Date of Award

Spring 1999

Project Type


Program or Major


Degree Name

Doctor of Philosophy

First Advisor

Sarah Way Sherman


This study asks the question, What happens to a practicing (fictional) mother who also tries to be a practicing artist? How do literary texts represent such people? How do they represent the relationship between material and artistic work? The primary works studied are Sarah Parton's Ruth Hall, (1855), Elizabeth Stuart Phelps' The Story of Avis (1877), Kate Chopin's The Awakening (1899), Virginia Woolf's To the Lighthouse (1927), and Margaret Drabble's The Millstone (1965). The conclusion focuses on Alice Walker's short story, "Everyday Use."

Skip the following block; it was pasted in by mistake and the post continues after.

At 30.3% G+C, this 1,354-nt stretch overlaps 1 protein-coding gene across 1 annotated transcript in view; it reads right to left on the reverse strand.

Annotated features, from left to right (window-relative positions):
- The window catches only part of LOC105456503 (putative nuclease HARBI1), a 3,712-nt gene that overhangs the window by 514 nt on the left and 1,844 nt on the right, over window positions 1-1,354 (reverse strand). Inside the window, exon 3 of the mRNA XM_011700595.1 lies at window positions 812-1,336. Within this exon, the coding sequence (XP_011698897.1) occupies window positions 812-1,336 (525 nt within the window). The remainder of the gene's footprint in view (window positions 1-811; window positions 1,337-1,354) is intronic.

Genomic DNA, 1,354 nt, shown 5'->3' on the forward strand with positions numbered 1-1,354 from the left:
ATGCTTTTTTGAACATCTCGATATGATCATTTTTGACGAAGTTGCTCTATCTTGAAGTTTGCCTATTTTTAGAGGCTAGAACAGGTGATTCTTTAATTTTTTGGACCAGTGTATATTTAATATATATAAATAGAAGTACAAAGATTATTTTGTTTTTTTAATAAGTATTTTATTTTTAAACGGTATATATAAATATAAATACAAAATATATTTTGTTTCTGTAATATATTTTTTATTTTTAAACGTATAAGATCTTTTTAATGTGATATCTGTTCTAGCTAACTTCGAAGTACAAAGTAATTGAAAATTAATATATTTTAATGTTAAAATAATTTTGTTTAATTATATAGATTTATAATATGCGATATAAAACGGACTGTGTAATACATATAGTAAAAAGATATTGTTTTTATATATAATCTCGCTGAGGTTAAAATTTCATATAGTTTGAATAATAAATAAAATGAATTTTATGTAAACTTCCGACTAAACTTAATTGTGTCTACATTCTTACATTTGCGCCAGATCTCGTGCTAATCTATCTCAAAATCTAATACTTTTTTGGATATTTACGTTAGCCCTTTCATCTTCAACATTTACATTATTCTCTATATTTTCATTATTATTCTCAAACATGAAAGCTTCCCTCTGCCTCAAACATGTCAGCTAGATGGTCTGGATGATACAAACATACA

Mother-artists finds themselves on the "wrong" side of the nature/culture binary, where ideologies about "true womanhood" and good mothering, as well as the role of the "artist," play out in a variety of ways. The study finds striking similarities between the first and last novels studied: both Parton's Ruth and Drabble's Rosamund work successfully at their writing because they need to support their children. Rather than being a hindrance, the children are a motivation for these mothers to produce their writing. By working for the children, they can remain "good mothers." However, neither mother claims to be an "artist." The middle three novels focus on painters, who must deal with ideologies surrounding the artist: Sacred Fount and Ivory Tower, competing needs in a zero-sum game. This art/life binary defeats Phelp's Avis, who can only hope life will be better for her daughter. Chopin's Edna is even more thoroughly defeated: she drowns when she finds can be neither "mother-woman" nor "artist." Finally, Woolf overcomes the art/life dilemma by dividing it between her two characters, Lily Bricoe (artist) and Mrs. Ramsay (mother and "almost artist"). Significantly, this gap is healed, not by the middle-class White woman who "gets her act together" but by the Black woman who has been below the radar screen of ideologies about "true womanhood" or the "artist." Edna's Pontellier's unnamed Black nursemaid, who actually does Edna's mothering for her, seems to be resurrected in the mid-twentieth century as Alice Walker, whose quilting and gardening mothers can unite art and life in an aesthetic which values both community and immanence.